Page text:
2017 May 17 - June 29
2017 October 11 - December 21
2017 Proposal deadline: 08/01/17
2017 BTR deadline: 09/10/17
Making commercially viable electronics out of organic materials is an ongoing challenge for chemists and materials scientists everywhere. One of the highest-stakes applications is the area of solar cells, where reliable operation depends upon developing stable and energetically suitable hole transporting buffer layers in tune with the electrode and photoactive materials of the solar cell stack.
For many years, the organic electronics community has relied on a conjugated polymer PEDOT:PSS (poly(3,4-ethylenedioxy-thiophene):poly(styrenesulfonate)) to block electrons and selectively transport holes to the anode of the solar cell. Unfortunately, PEDOT:PSS is acidic and can damage the transparent conducting electrode, the most common implementation of which is indium tin oxide (ITO). This publication from work at CHESS is the first to demonstrate that copper iodide is a good alternative to PEDOT:PSS that works well and is surprisingly robust despite being prepared in a wide range of conditions and temperatures .
The group of collaborators from the Materials Science and Engineering Division of Physical Sciences and Engineering at the Solar and Photovoltaic Engineering Research Center(SPERC) at the King Abdullah University of Science and Technology(KAUST, Saudi Arabia) worked with CHESS post-doctoral associate Ruipeng Li to show that copper iodide can be used to print solar cells with performance on par if not better than the best organic solar cells achievable using PEDOT:PSS. They expect this work can lead to an earlier market penetration of printed organic solar cells for a wide range of applications, including building integrated photovoltaics and wearable photovoltaics.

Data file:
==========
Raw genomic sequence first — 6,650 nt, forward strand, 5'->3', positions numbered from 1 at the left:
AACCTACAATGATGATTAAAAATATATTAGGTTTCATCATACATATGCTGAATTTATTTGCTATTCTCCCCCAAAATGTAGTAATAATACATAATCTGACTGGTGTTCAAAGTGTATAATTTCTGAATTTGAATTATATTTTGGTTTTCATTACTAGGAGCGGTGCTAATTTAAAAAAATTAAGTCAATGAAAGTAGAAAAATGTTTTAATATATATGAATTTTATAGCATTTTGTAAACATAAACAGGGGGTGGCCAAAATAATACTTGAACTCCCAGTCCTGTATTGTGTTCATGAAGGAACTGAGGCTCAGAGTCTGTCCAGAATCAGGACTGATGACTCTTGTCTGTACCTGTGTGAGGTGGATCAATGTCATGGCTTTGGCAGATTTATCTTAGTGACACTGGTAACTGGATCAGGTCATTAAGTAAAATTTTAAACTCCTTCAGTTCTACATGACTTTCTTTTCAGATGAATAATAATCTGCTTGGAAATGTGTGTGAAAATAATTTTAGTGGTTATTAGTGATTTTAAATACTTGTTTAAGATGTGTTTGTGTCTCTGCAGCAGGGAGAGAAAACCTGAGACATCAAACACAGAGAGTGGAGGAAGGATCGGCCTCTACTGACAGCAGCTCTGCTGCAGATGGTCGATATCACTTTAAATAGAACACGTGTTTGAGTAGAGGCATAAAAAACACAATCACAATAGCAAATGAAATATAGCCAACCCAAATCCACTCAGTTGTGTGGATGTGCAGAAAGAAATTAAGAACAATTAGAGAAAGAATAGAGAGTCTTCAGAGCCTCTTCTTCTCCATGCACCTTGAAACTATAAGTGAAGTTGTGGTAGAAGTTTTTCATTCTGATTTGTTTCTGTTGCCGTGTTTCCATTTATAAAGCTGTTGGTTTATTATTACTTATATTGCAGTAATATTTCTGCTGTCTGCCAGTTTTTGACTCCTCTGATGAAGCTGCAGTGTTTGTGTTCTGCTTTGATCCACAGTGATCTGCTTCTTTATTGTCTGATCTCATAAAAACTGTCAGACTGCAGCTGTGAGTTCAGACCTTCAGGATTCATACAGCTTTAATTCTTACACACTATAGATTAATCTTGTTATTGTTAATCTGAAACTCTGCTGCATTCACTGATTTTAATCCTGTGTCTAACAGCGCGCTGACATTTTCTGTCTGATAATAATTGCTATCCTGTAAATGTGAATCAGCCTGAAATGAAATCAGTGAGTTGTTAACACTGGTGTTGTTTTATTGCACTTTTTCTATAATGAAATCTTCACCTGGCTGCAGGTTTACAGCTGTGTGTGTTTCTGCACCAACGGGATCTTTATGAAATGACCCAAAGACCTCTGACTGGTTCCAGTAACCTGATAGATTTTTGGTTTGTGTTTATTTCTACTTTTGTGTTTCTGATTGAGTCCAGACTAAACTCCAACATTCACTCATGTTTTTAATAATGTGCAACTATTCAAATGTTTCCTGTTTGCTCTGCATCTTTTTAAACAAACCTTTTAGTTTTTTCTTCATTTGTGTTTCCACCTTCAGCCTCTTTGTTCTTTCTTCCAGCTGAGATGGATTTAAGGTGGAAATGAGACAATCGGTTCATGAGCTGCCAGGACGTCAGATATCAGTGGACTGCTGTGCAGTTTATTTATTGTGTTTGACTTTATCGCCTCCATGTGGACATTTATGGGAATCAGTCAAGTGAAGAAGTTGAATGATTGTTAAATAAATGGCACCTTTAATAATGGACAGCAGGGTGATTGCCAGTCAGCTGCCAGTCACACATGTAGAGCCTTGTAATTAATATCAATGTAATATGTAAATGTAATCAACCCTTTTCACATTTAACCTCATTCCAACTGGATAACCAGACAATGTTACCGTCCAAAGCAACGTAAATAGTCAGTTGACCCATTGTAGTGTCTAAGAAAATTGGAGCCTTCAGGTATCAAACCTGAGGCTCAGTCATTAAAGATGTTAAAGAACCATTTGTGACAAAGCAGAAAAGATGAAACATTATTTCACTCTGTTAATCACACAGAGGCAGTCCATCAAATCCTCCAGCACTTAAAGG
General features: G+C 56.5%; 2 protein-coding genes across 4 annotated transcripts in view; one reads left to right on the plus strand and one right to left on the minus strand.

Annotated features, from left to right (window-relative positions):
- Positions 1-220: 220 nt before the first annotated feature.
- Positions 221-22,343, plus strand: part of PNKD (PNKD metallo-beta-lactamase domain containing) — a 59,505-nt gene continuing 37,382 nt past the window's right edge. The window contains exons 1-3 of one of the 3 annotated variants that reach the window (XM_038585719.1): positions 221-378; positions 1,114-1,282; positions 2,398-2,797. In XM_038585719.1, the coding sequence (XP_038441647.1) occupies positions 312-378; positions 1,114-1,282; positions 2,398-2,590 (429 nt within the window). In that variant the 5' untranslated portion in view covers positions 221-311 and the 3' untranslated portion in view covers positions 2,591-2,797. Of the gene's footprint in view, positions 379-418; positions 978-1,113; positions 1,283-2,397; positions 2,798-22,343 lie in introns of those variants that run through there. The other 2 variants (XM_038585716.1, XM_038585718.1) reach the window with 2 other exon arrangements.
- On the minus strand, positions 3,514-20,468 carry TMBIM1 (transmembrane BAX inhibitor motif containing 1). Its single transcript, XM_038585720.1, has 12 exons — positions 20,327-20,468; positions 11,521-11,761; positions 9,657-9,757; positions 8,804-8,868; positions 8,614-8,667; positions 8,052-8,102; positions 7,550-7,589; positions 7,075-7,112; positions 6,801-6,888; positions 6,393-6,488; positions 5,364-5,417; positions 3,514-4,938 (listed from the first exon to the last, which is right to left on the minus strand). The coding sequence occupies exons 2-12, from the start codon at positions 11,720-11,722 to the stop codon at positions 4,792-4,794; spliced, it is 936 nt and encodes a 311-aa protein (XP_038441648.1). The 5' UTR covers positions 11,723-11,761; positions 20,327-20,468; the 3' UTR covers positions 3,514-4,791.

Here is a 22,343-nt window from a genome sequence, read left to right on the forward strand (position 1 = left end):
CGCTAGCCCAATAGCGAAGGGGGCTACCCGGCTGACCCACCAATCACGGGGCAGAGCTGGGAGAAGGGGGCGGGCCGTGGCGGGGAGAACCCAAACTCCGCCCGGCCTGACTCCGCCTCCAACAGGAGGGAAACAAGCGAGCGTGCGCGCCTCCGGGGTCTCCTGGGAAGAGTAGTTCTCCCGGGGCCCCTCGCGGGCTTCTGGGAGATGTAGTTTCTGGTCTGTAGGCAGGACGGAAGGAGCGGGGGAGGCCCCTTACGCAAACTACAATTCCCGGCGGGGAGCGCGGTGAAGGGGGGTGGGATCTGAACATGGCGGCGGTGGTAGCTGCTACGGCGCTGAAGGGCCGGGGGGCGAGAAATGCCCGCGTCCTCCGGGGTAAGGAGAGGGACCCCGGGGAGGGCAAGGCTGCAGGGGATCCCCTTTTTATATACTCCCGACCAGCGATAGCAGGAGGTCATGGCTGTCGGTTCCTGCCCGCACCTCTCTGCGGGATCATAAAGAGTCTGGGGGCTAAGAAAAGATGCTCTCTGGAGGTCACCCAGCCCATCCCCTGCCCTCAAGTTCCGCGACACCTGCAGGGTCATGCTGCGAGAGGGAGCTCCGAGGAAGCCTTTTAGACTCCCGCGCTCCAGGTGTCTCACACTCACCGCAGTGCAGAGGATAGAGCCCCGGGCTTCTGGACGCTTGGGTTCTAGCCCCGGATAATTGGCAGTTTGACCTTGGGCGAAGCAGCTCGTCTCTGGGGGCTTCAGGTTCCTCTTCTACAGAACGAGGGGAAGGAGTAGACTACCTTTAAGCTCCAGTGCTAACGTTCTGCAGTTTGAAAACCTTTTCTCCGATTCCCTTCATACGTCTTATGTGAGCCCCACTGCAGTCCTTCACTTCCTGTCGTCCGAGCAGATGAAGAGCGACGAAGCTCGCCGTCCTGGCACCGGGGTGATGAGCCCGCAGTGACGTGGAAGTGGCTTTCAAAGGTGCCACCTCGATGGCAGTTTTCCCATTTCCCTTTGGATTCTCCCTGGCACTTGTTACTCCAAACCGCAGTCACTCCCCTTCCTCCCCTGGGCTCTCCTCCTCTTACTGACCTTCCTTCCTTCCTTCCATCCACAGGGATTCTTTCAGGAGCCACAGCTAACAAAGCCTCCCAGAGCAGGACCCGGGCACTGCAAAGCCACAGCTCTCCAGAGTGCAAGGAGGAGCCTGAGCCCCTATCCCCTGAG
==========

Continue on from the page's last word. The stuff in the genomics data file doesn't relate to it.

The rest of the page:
The work was led by Dr Kui Zhao, from KAUST, in collaboration with other KAUST scientists. Kui worked closely with Dr Ruipeng Li in order to determine the structure of CuI as well as the stacking order of the photoactive layer deposited on top of CuI. The group communicated that working with scientists at CHESS was instrumental in allowing them to achieve a rapid turnaround of the measurements and allow us to publish on a competitive timeline. In the weeks following our publication, several groups have reported on the use of CuI in various solar cell configurations, but we were the first group to demonstrate its use in state of the art organic solar cells.
CuI has been used in the past to template the packing orientation of vacuum-evaporated organic semiconductors by Guy Ngongang, a PhD student on the team. This study grow out of a discussion at a group meeting considering the possibility of exploring solution processing of CuI, which subsequently led to this project and a successful demonstration of CuI as a high performance interlayer for organic solar cells.
Left: Standard configuration of polymer: fullerene devices with CuI HTL at the bottom; right: X-ray diffraction (XRD) spectrum of the solution-processed CuI film (12 nm) showing (111) and (222) crystalline planes in γ-phase.
 Kui Zhao, Guy O. Ngongang Ndjawa, Lethy Krishnan Jagadamma, Abdulrahman El Labban, Hanlin Hu, Qingxiao Wang, Ruipeng Li, Maged Abdelsamie, Pierre M. Beaujuge, Aram Amassian, “Highly efficient organic solar cells based on a robust room-temperature solution-processed copper iodide hole transporter,” Nano Energy, Volume 16, September 2015, Pages 458-469, ISSN 2211-2855, http://dx.doi.org/10.1016/j.nanoen.2015.07.018.
Liyang Yu, KAUST, with Kathy Dedrick and Ernie Fontes, CHESS, Cornell University